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I finished this one a few months ago but forgot to post. It is a figure from Durgin Paint Forge's Second Government of Inneath Kickstarter. It was an interesting one to paint as some of the details were not really defined so it took some guess work to figure out what is what. Overall though, I am very happy with how he turned out, especially the wine bottle as I believe is is the first one that I have painted.
By Brindelwald Miniatures
Now you can take a look the next kickstarter campaign that we are working in. We have widened choices including a dwarf unit and all Dwarf Lords of the Depths as stretchgoals unlocked.
Dont forget put your mail and click "Notify me" to keep an eye out about campaign progress and dont miss important offers.
Preview. Work in progress
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I show you the drummer of unit.
Hello, we are the "Mystery Studio" team, we make high-quality collectible miniatures and terrain mostly on a 28-35mm scale.
We always had few fantasy elements on the table. And we decided to create them ourselves. In this project, we present to you a large set of fantasy city port. At the moment, we have already made prototypes and first copies of almost all the miniatures, except for a few.
All models are ready for production.
We sincerely hope for your support, because the emergence of new, interesting projects depends on the success of this project.
Corvus Corax Miniatures is a small hobby project created in 2013. Since then, four projects have successfully funded on Kickstarter and all have been fully delivered on time without any delays. The feedback from the backers have only been positive!
The goal of this project is to raise funds for the production a total of four (4) miniatures for the Sons of Yetl Black. The miniatures will be cast in high quality, non-toxic resin. The scale of the miniatures is 35mm (measuring to the eyes in a standing, straight pose, although some characters may be slightly larger because they are supposed to be large characters).
Strendu Bodaway Pachoa Niyol (Actual copies of the resin miniatures. Note that the resin miniatures below are not 100% in scale with each other, but resized for editing purposes.)
Grefven always makes lovely things and is a reliable KS creator
The essence of miniature modeling has always been to capture the magic of imaginary worlds. When I was growing up, I used to love looking through magazines showing highly detailed models in epic battle scenes. All those visuals were a catalyst for my imagination thinking of all these magical worlds. I was amazed to find out that not only was it a hobby to build and paint them, but that I could create those magical worlds for myself! Even now, the aspect I appreciate most about this hobby is expressing myself through kitbashing and bringing my imaginations to reality. I’m always thinking of ways to improve the magic of my models so it's only natural that I started thinking of how to add lights to them!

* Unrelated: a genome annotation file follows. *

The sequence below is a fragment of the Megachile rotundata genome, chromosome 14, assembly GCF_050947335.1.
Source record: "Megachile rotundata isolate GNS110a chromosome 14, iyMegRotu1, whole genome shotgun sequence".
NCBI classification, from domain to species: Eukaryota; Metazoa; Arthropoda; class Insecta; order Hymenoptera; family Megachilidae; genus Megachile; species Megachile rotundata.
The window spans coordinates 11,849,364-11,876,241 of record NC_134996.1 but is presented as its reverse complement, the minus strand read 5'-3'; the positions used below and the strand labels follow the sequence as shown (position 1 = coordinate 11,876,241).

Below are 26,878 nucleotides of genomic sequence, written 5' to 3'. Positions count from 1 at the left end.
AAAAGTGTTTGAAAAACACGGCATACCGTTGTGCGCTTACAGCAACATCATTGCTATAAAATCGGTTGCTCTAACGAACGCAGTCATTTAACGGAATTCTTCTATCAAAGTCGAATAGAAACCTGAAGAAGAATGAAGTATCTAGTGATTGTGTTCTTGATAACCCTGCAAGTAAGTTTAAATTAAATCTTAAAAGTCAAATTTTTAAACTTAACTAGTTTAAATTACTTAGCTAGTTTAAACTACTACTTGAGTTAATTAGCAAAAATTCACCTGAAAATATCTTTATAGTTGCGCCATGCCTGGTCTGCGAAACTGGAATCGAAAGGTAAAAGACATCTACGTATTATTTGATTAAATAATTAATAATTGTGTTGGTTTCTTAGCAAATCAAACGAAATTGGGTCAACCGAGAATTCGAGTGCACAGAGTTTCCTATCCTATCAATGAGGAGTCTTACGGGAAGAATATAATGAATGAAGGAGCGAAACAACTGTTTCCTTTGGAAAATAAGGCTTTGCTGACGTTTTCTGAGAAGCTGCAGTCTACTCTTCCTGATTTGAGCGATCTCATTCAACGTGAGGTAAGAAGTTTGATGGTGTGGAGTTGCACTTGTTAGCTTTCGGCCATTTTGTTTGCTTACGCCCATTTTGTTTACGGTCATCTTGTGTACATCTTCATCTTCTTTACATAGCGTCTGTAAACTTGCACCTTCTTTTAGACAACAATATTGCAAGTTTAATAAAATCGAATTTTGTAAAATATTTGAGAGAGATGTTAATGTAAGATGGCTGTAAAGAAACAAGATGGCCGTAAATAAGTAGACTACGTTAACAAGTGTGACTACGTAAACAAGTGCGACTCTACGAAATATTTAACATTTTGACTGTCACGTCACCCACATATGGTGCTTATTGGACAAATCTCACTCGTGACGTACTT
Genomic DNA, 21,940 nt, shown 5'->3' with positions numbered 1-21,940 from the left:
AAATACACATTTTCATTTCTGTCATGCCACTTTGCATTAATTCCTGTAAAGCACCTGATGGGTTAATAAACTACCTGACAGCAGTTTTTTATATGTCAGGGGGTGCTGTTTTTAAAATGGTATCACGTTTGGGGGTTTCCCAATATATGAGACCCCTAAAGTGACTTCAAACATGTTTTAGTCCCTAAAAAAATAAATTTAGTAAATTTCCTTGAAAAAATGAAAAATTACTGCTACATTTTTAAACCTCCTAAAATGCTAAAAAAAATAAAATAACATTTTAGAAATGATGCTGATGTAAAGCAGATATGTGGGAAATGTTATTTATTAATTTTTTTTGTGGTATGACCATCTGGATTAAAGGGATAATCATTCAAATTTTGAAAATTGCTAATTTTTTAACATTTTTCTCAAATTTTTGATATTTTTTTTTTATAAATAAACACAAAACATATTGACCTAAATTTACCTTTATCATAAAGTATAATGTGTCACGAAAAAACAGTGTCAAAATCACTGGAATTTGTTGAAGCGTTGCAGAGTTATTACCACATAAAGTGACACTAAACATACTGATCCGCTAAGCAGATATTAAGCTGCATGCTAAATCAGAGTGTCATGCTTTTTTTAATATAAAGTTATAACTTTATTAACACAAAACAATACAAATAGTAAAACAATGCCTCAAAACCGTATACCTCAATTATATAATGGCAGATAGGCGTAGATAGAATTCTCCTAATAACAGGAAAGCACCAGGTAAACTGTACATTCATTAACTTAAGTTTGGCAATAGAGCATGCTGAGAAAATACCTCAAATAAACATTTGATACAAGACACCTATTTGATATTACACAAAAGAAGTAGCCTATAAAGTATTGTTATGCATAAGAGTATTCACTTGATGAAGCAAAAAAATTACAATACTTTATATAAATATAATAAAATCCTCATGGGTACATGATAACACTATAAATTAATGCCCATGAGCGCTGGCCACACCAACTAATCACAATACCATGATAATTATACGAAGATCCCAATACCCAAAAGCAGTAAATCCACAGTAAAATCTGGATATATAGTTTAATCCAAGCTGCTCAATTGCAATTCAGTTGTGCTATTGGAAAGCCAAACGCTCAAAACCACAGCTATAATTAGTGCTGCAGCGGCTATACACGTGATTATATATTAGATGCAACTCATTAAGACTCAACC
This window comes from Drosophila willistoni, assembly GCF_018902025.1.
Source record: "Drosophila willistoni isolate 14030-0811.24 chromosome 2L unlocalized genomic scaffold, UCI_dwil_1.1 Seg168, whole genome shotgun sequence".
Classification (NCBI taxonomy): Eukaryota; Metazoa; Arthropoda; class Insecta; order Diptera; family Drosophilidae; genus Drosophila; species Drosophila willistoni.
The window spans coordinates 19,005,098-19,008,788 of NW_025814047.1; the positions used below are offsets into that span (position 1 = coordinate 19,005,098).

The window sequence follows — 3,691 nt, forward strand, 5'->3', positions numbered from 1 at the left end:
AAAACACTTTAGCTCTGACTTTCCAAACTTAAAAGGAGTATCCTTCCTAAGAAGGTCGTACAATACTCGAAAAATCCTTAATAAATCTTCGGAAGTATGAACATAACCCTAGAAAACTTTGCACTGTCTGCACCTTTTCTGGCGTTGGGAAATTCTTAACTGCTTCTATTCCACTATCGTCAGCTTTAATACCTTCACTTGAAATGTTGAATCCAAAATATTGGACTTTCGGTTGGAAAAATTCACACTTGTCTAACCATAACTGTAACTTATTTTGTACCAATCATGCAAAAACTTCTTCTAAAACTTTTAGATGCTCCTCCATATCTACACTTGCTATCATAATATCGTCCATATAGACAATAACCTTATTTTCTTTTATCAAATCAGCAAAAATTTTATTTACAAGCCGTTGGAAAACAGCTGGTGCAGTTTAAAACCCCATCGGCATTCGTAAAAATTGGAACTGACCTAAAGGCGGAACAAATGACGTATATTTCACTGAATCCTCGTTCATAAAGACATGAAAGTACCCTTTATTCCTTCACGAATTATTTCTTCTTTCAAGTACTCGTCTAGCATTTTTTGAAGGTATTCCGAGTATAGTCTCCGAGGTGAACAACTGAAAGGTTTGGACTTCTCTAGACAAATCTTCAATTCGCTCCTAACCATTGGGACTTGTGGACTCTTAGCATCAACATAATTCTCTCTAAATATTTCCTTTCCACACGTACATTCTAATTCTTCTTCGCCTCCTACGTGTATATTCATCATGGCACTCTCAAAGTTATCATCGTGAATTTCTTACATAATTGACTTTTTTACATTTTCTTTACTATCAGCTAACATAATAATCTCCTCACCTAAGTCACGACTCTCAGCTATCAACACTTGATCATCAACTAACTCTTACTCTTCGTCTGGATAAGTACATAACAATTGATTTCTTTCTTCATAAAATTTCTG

I was really inspired by what other members of the community were coming up with and the techniques they used to achieve certain effects. I was talking to a talented painter from my local game shop about adding lights to his miniatures. He said it was a really cool idea but lost interest quickly because of all the problems involved with where to put the batteries and how to change them out.
My partner and I looked around and what most people were doing was adding a cell battery to the bottom of their bases and letting it dangle out or sealing something a bit more heavy duty in their models. We set out to design a power system that fits in the base, and is rechargeable to keep your models playable and removing all the hassle with jerry-rigged battery systems.
The solution we came up with is an easy plug-in system so once you have the model wired up, you just have to connect it to the power pack and close it up! Once your model is finished and the power pack is in the base, charging your model is as simple as displaying it on the charging station. We used a wireless charging system similar to the Qi chargers used for phones.
The charging station uses a USB cord so you can easily charge it in any wall socket or even from your computer!
Here is how to install the Omnissious power packs:
Step 1: Drill a hole in the base where you want to connect your model Step 2: Thread the electrical wire through Step 3: Plug in your Power Pack With backgrounds in engineering, it was important for us to confirm that our device could be mass produced before asking for funding. So we worked directly with a manufacturer to test and confirm manufacturing plans. We even tested the prototypes on our models and have been using them in our weekly games and tournaments… for uh, science. Check them out!
LEDs in the heads light and the canon LEDs in the plasma gun LEDs to light up the candles on this ritual table LEDs in the eyes and right hand LED color options displayed in a group of elementals
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